\$\endgroup\$
3
\$\begingroup\$

APL (Dyalog Unicode), 35 bytesSBCS

{⍞←⍺,⍵,⍨⊃⍕⍬⋄⍞←!}/⎕NL≡Hello World←⍬0

Try it online!

⍬0 the list [[];0]

Hello World← store those two values in these two variables

the depth of that array; ¯2 (max-depth is 2, negative means ragged)

⎕NL Name List of defined variables (class 2 — negative means return as list of strings)

{}/ apply the following anonymous lambda infix between the two names:

 empty list; []

 stringify; ""

 coerce the first character; " "

⍵,⍨ append the right argument; " World"

⍺, prepend the left argument; "Hello World"

⍞← print that to stdout with no trailing line break

 then:

⍞←! print the factorial function to stdout

\$\endgroup\$
3
\$\begingroup\$

Julia 1.0, 45 bytes

print(string(:([Hello World!]))[-~-~0:~-end])

Try it online!

This is not cheating (I think)

  • :(...) is an Expr, which represents Julia code (AST or something)
  • [Hello World!] is a 2 by 1 Matrix containing two variables Hello and World!. They don't need to be defined since they are in an Expr (internally stored as Symbols)
  • string turns the Expr into a string: "[Hello World!]"
  • we remove the brackets: -~-~0 is 2 and ~-end is end-1
\$\endgroup\$
2
\$\begingroup\$

PHP, 220 202 201 characters

<?$b=++$a+$a;$y=$b+$a;$c=$y+$b;$z=$c*$b;$s=$y*$z+$b;$h=$s*$b+$z-$b;$e=$z*$z+$a;$o=$e+$z;$l=chr($o-$y);echo chr($h).chr($e).$l.$l.chr($o).chr($s).chr($h+$z+$c).chr($o).chr($o+$y).$l.chr(--$e).chr(++$s);

Uses no numbers, string literals, RegEx literals, or pre-built functions that display "Hello World!".

It works: http://codepad.viper-7.com/OhXBkA

\$\endgroup\$
2
\$\begingroup\$

Python (169) -- FIXED

Quite a bit longer than the other solutions. But more insane.

from turtle import setworldcoordinates as w
o=0**0
t=o+o+o
b=cmp.__ne__.__doc__
print(hex.__name__[0]+str(Ellipsis)[:t]+"O"+b[-t*t-o]+w.func_name[t:t*t-o]+b[-t]).title()
\$\endgroup\$
3
  • \$\begingroup\$ Sorry, typo on my behalf. I've corrected that error now. \$\endgroup\$
    – Jagu
    Mar 19, 2011 at 0:35
  • \$\begingroup\$ Nice. I would retract my downvote, but this stupid website doesn’t let me, so don’t blame me... \$\endgroup\$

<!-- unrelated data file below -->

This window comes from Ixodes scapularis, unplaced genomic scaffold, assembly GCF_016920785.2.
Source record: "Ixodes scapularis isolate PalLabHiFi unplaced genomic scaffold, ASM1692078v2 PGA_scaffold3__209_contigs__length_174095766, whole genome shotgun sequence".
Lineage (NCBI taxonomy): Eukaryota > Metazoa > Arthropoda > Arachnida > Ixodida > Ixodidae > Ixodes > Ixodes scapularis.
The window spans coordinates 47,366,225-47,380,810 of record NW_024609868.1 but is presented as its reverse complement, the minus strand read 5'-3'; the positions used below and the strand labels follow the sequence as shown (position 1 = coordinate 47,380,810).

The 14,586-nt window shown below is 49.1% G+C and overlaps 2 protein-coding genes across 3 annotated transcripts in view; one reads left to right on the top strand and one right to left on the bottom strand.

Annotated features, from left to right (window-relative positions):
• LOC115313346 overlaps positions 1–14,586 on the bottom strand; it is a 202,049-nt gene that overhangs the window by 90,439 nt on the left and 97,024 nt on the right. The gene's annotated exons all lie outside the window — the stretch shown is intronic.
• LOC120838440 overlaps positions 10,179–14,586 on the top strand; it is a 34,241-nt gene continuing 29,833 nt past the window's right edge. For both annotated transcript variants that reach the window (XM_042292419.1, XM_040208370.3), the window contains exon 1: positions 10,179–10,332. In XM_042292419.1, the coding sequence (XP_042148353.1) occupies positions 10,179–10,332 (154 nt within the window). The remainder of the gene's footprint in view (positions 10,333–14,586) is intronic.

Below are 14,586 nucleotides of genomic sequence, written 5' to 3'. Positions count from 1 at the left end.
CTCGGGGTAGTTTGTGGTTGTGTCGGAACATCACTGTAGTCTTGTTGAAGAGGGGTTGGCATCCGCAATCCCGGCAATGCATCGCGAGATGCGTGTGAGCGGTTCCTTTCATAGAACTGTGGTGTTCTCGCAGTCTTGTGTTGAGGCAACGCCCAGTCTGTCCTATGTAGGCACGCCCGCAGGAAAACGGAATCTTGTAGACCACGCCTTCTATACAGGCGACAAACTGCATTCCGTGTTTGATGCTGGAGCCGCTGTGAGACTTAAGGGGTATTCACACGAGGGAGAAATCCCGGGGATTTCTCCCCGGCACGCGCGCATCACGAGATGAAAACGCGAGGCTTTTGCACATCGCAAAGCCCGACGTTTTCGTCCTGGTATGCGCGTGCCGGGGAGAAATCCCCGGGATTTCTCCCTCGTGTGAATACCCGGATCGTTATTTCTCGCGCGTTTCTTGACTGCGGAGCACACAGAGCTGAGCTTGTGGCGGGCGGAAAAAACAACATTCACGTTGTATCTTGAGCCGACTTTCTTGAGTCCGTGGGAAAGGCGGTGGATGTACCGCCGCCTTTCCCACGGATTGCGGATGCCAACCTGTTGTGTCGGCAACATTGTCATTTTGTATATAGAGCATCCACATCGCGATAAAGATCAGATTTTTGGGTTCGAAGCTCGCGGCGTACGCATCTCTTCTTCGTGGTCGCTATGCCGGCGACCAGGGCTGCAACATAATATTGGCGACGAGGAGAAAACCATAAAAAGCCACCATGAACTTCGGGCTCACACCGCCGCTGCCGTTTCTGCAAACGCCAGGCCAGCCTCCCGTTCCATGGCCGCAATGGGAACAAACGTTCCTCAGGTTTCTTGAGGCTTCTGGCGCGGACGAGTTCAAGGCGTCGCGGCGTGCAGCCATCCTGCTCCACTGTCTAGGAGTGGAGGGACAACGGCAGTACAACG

– Timwi
    Mar 19, 2011 at 17:00
  • \$\begingroup\$ @Timwi: I think if a question/answer is edited, you can undo your vote, can't you? \$\endgroup\$
    – Luna
    Apr 27, 2011 at 5:18
2
\$\begingroup\$

C - 125 128 chars

I didn't see a proper C entry so I wrote this one:

main(){char u='O'/'O',t=u+u+u,h=u<<t,s=h<<u+u,d='O'*'O'+t,l=d+h,o='O'|s,
g['O']={'O'-h+u,d+u,l,l,o,s,o+h,o,o+t,l,d,s+u};puts(g);}

(As noted below, redefining u via main(u) can save another 9 bytes.)

\$\endgroup\$
1
  • 3
    \$\begingroup\$ Your array isn't NULL-terminated, so it prints junk. Pay 2 chars. Earn them back, and more, by main(u) instead of 'O'/'O'. \$\endgroup\$
    – ugoren
    May 8, 2012 at 6:58
2
\$\begingroup\$

C, 190 189 204

a,b,c,h,e,l,o;i[4],*j=i;main(_){o=*"O";a=_+_+_;b=_<<a;c=b*a+b;h=(o>>_)^o;o^=c;e=h-a;l=o-h+e;*j++=h-c|e<<b|l<<b+b|l<<c-b;*j++=o|c<<b|o+b-c<<b+b|o<<c-b;*j=o+a|l<<b|e-_<<b+b|c+_<<c-b;puts(i);}
  • Must be run with exactly zero command line arguments since it depends on argc being equal to 1.
  • no preprocessor macros
  • Might be system endian dependant (involves cast from integer array to char array)
  • Not memory safe
a,b,c,h,e,l,o;   // variables
i[],m,*j=i;      // array and pointer

main(_)          // if no arguments are given _ will be 1
{
    o=*"O";      // our one legal string constant
    a=_+_+_;     // a = 3
    b=_<<a;      // b = 8
    c=b*a+b;     // c = 32
    h=(o>>_)^o;  // h = 'h'
    o^=c;        // o = 'o'
    e=h-a;       // e = 'e'
    l=o-h+e;     // l = 'l'
    *j++=h-c|e<<b|l<<b+b|l<<c-b;     // j[0] = 'H' | 'e' << 8 | 'l' << 16 | 'l' << 24
    *j++=o|c<<b|o+b-c<<b+b|o<<c-b;   // j[1] = 'o' | ' ' << 8 | 'W' << 16 | 'o' << 24
    *j=o+a|l<<b|e-_<<b+b|c+_<<c-b;   // j[2] = 'r' | 'l' << 8 | 'd' << 16 | '!' << 24